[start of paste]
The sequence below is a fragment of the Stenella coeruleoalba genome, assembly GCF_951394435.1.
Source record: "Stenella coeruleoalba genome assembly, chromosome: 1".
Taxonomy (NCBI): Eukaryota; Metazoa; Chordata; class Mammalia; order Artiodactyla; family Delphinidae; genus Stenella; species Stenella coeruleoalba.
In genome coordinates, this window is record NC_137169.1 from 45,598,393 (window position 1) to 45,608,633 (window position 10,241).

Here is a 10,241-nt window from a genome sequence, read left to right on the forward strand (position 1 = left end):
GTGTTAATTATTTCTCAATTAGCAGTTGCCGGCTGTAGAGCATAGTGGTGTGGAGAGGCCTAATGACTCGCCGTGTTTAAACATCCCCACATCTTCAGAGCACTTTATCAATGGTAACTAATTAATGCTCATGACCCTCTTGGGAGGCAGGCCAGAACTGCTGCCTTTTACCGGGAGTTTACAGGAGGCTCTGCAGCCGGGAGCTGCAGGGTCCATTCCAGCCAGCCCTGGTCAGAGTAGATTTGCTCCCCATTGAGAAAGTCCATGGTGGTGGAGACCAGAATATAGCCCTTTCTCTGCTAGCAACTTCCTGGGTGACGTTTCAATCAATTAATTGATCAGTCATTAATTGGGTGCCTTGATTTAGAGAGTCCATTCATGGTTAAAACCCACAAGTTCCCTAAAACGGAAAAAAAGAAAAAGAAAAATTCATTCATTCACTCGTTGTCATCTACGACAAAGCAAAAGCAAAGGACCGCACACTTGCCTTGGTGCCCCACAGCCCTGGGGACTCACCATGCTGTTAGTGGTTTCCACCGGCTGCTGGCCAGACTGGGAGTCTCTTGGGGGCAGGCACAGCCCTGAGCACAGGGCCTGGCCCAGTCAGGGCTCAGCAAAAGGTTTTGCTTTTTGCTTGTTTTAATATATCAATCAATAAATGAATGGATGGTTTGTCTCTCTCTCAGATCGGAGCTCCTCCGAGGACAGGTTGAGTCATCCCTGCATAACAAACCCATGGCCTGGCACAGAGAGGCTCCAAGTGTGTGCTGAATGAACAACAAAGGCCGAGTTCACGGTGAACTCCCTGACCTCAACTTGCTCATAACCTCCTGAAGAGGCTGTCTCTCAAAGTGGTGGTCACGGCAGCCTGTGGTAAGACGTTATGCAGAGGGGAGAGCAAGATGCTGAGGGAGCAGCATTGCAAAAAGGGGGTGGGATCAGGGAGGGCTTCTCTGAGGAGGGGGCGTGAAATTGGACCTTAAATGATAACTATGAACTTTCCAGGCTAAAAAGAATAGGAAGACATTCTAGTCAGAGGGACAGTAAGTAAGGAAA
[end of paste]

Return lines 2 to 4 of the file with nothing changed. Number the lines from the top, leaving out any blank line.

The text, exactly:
Source record: "Stenella coeruleoalba genome assembly, chromosome: 1".
Taxonomy (NCBI): Eukaryota; Metazoa; Chordata; class Mammalia; order Artiodactyla; family Delphinidae; genus Stenella; species Stenella coeruleoalba.
In genome coordinates, this window is record NC_137169.1 from 45,598,393 (window position 1) to 45,608,633 (window position 10,241).